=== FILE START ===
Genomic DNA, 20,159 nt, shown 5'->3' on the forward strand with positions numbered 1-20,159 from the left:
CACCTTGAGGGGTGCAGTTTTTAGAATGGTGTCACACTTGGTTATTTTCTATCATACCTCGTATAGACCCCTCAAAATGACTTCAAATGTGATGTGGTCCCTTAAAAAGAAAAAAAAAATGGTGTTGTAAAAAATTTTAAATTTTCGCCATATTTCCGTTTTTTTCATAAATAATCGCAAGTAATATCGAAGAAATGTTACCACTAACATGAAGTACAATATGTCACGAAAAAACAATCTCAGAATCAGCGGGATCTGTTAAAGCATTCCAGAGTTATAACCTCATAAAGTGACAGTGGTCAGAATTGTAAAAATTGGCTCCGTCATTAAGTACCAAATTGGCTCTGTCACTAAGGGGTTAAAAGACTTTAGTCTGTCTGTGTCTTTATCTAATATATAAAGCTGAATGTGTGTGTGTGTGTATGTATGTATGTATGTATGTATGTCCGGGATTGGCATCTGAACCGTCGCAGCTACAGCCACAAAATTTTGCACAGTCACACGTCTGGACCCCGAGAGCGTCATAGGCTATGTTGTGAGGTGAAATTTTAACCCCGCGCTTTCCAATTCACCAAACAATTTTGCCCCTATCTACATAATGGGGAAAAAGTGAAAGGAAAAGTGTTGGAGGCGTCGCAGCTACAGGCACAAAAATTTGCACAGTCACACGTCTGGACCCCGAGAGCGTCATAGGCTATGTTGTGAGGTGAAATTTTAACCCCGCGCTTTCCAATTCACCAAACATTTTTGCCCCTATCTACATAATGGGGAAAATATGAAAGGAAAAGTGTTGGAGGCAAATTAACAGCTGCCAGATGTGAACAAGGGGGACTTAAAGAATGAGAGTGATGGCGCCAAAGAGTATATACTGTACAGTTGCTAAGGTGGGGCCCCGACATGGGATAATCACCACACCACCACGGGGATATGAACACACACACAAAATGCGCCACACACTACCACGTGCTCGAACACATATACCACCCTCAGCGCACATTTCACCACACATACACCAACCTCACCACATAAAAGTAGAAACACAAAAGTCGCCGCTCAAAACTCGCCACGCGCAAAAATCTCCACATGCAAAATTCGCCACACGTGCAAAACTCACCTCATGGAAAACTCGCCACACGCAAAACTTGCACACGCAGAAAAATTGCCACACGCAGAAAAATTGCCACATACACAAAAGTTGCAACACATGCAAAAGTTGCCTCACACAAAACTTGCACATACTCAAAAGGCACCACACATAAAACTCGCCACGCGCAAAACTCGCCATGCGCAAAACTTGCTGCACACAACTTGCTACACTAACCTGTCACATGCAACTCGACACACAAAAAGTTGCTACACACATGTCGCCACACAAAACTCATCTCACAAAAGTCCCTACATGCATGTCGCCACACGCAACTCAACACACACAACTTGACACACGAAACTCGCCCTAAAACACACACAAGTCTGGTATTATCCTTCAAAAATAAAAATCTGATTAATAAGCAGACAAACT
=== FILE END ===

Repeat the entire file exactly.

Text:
Genomic DNA, 20,159 nt, shown 5'->3' on the forward strand with positions numbered 1-20,159 from the left:
CACCTTGAGGGGTGCAGTTTTTAGAATGGTGTCACACTTGGTTATTTTCTATCATACCTCGTATAGACCCCTCAAAATGACTTCAAATGTGATGTGGTCCCTTAAAAAGAAAAAAAAAATGGTGTTGTAAAAAATTTTAAATTTTCGCCATATTTCCGTTTTTTTCATAAATAATCGCAAGTAATATCGAAGAAATGTTACCACTAACATGAAGTACAATATGTCACGAAAAAACAATCTCAGAATCAGCGGGATCTGTTAAAGCATTCCAGAGTTATAACCTCATAAAGTGACAGTGGTCAGAATTGTAAAAATTGGCTCCGTCATTAAGTACCAAATTGGCTCTGTCACTAAGGGGTTAAAAGACTTTAGTCTGTCTGTGTCTTTATCTAATATATAAAGCTGAATGTGTGTGTGTGTGTATGTATGTATGTATGTATGTATGTCCGGGATTGGCATCTGAACCGTCGCAGCTACAGCCACAAAATTTTGCACAGTCACACGTCTGGACCCCGAGAGCGTCATAGGCTATGTTGTGAGGTGAAATTTTAACCCCGCGCTTTCCAATTCACCAAACAATTTTGCCCCTATCTACATAATGGGGAAAAAGTGAAAGGAAAAGTGTTGGAGGCGTCGCAGCTACAGGCACAAAAATTTGCACAGTCACACGTCTGGACCCCGAGAGCGTCATAGGCTATGTTGTGAGGTGAAATTTTAACCCCGCGCTTTCCAATTCACCAAACATTTTTGCCCCTATCTACATAATGGGGAAAATATGAAAGGAAAAGTGTTGGAGGCAAATTAACAGCTGCCAGATGTGAACAAGGGGGACTTAAAGAATGAGAGTGATGGCGCCAAAGAGTATATACTGTACAGTTGCTAAGGTGGGGCCCCGACATGGGATAATCACCACACCACCACGGGGATATGAACACACACACAAAATGCGCCACACACTACCACGTGCTCGAACACATATACCACCCTCAGCGCACATTTCACCACACATACACCAACCTCACCACATAAAAGTAGAAACACAAAAGTCGCCGCTCAAAACTCGCCACGCGCAAAAATCTCCACATGCAAAATTCGCCACACGTGCAAAACTCACCTCATGGAAAACTCGCCACACGCAAAACTTGCACACGCAGAAAAATTGCCACACGCAGAAAAATTGCCACATACACAAAAGTTGCAACACATGCAAAAGTTGCCTCACACAAAACTTGCACATACTCAAAAGGCACCACACATAAAACTCGCCACGCGCAAAACTCGCCATGCGCAAAACTTGCTGCACACAACTTGCTACACTAACCTGTCACATGCAACTCGACACACAAAAAGTTGCTACACACATGTCGCCACACAAAACTCATCTCACAAAAGTCCCTACATGCATGTCGCCACACGCAACTCAACACACACAACTTGACACACGAAACTCGCCCTAAAACACACACAAGTCTGGTATTATCCTTCAAAAATAAAAATCTGATTAATAAGCAGACAAACT